Demobilization Will Be Costly, Official Says

Launching a two-day workshop to evaluate the pilot demobilization program of 1,500 soldiers, Minister of Cabinet Sok An called on donors Thursday to begin im­mediate preparations to disburse funds for the government to drum out 30,000 soldiers in the next two years.

Sok An said the pilot program’s main problems were merely of a “technical and procedural” na­ture, meaning donors should have no reason to withhold support from the full demobilization program.

“I would like to suggest that a clear timetable of funding and disbursement for this full-scale program should also be officially brought to the attention of the government,” he said.

Sok An said $22.5 million is needed for the demobilization of 15,000 troops in 2001. Another 15,000 troops will be demobilized in 2002, costing an additional $22.5 million.

Toshiko Horiuchi, first secretary at the Japanese Embassy, called the results of the pilot project “the first step in terms of a concrete commitment,” but ad­ded that a decision to fund the full demobilization program will be based on further reviews.

Bonaventure Mbida-Essama, chief of the World Bank’s Cam­bodian country office, urged donor representatives at Thursday’s workshop to heed the call to begin the full demobilization program.

“The ideal outcome would be the conviction from all of us that the road traveled so far has been worth it and [that] we have the confidence to decide now to look forward to the future and proceed with the full imposition [of] the project,” Mbida-Essama said.

He warned that stalling the project or reducing its scope now could be detrimental to the future well-being of Cambodian society if demobilized soldiers are not integrated adequately.

Svay Sitha, the Council of Mini­sters’ undersecretary of state and general secretary of the Council for Demobilization of Armed Forces, said the pilot program and the “lessons learned” will form the basis for the full-scale demobilization program.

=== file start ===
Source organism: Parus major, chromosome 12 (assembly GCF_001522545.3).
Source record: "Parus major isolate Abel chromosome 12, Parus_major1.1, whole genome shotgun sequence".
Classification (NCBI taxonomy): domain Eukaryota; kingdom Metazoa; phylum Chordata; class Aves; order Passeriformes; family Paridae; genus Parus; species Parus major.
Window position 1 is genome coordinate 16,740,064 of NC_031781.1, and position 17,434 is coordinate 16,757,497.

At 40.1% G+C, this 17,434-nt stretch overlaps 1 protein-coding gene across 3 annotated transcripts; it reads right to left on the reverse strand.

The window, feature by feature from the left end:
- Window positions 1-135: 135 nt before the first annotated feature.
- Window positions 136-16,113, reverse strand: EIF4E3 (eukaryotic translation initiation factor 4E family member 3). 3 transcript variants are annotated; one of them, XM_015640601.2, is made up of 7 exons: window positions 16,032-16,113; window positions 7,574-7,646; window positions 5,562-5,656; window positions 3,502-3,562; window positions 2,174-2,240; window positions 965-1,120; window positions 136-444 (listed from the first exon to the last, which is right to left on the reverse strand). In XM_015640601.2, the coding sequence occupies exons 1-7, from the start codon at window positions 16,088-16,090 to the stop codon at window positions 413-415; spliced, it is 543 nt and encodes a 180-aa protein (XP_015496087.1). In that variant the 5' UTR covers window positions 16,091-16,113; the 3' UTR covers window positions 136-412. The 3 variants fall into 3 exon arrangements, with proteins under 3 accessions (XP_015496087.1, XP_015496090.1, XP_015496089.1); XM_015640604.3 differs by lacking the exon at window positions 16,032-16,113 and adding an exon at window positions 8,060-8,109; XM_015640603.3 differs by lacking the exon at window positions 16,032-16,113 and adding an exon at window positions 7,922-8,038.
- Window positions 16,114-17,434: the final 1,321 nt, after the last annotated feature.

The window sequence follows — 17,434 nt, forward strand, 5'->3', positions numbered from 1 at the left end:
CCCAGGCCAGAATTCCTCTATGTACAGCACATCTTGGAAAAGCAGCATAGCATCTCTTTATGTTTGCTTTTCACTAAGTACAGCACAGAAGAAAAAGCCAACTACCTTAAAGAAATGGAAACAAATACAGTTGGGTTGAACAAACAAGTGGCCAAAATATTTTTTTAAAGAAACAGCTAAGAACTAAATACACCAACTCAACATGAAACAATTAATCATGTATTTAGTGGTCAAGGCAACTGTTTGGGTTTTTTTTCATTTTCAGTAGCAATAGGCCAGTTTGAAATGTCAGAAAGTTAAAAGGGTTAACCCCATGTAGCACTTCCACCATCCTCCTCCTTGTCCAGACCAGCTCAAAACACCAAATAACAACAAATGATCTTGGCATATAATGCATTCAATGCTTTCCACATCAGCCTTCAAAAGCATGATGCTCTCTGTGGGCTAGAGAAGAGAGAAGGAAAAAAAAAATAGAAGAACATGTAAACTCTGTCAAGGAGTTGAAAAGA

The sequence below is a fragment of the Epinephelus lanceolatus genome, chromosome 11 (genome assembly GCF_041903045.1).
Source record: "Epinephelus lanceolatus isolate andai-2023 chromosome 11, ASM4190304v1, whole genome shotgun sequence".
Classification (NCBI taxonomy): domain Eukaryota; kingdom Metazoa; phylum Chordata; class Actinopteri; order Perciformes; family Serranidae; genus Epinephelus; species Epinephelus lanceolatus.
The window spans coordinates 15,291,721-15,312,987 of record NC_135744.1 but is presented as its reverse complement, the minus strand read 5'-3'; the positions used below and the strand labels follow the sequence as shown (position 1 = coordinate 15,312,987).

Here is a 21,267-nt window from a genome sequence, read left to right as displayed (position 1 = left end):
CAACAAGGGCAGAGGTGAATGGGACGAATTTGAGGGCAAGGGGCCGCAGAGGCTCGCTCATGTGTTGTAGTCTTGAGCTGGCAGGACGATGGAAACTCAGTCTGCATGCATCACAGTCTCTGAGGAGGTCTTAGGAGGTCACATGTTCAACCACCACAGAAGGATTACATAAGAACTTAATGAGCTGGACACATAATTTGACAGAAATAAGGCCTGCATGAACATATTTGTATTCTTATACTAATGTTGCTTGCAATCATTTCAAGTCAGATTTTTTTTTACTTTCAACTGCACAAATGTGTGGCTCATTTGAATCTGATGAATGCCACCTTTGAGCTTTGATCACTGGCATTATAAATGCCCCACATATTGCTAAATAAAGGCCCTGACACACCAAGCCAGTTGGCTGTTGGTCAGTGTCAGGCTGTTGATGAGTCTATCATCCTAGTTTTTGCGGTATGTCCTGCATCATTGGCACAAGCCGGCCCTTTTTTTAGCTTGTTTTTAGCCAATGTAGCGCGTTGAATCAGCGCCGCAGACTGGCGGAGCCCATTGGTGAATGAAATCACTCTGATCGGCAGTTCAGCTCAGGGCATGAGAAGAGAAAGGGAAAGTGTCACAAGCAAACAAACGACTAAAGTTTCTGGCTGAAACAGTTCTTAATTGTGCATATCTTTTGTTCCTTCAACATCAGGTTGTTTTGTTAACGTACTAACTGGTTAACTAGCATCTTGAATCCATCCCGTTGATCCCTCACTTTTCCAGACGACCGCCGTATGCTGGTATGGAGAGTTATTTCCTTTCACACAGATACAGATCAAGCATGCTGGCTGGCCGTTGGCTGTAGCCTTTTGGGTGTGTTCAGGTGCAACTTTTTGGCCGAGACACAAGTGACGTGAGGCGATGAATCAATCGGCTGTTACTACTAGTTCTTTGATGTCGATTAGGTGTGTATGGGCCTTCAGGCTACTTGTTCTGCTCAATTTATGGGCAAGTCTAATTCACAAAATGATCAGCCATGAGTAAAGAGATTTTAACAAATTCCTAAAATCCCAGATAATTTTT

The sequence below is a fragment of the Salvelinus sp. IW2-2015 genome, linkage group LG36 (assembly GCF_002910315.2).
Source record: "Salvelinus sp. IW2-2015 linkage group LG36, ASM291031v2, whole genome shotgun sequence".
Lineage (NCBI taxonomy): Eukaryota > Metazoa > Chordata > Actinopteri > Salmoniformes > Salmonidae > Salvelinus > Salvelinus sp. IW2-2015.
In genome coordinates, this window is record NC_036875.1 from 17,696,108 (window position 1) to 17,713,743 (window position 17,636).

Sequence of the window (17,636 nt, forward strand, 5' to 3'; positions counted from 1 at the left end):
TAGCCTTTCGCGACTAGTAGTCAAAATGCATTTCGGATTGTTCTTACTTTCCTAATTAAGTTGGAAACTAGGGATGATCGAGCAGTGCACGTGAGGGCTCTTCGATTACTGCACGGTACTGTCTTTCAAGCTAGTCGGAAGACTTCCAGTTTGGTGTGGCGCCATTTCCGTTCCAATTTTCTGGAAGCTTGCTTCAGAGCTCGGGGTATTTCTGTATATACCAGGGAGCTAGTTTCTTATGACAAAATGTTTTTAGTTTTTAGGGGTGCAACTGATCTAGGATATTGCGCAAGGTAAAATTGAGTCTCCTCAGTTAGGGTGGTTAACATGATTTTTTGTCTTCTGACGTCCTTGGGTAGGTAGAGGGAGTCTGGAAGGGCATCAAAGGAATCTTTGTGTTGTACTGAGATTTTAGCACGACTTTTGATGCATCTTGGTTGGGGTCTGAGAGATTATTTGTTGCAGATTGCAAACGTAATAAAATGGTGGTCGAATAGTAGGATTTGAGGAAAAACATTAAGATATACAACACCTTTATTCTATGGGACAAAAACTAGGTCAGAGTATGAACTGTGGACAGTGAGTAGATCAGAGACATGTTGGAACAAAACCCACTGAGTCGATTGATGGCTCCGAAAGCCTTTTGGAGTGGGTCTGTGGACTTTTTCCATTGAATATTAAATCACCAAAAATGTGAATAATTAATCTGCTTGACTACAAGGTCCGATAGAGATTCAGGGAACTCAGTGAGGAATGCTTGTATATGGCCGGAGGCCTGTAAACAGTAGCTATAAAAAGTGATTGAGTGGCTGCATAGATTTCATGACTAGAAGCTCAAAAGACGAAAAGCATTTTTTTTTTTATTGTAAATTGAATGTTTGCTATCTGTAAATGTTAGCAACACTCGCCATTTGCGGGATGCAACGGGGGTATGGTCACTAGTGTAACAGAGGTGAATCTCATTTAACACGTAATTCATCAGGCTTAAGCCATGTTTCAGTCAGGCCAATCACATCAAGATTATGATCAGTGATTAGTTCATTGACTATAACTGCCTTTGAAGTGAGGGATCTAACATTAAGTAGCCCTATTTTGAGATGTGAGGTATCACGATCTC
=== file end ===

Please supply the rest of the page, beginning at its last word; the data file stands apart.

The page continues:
The pilot program has faced problems with funding for reintegration packages—materials needed by former soldiers after they leave the military—which has been slowed by stringent procurement guidelines.

Only $360,000 of a slated $2.1 million for the pilot project’s de­mobilization and reintegration programs has been disbursed, Svay Sitha said. The remaining funds have been pledged but are stalled in bureaucratic channels, he added.

“We could not get this [assistance] at one time, because different countries provided at different times with different procedures,” Svay Sitha said.

To ease procurement difficulties, the process for accessing donor funds needs to be streamlined, he added.

In the pilot project, each soldier was given $240, some food and household goods, including mosquito nets, hoes and axes.

Money was also put into community development in some areas targeted during the pilot project.

A demobilization expert said Thursday that without firm commitment from the donor countries, the government’s demobilization plan will not succeed.

Frustrated with donor foot-dragging on the issue, Prime Minister Hun Sen recently requested a $12-million loan from China to begin the program.

 

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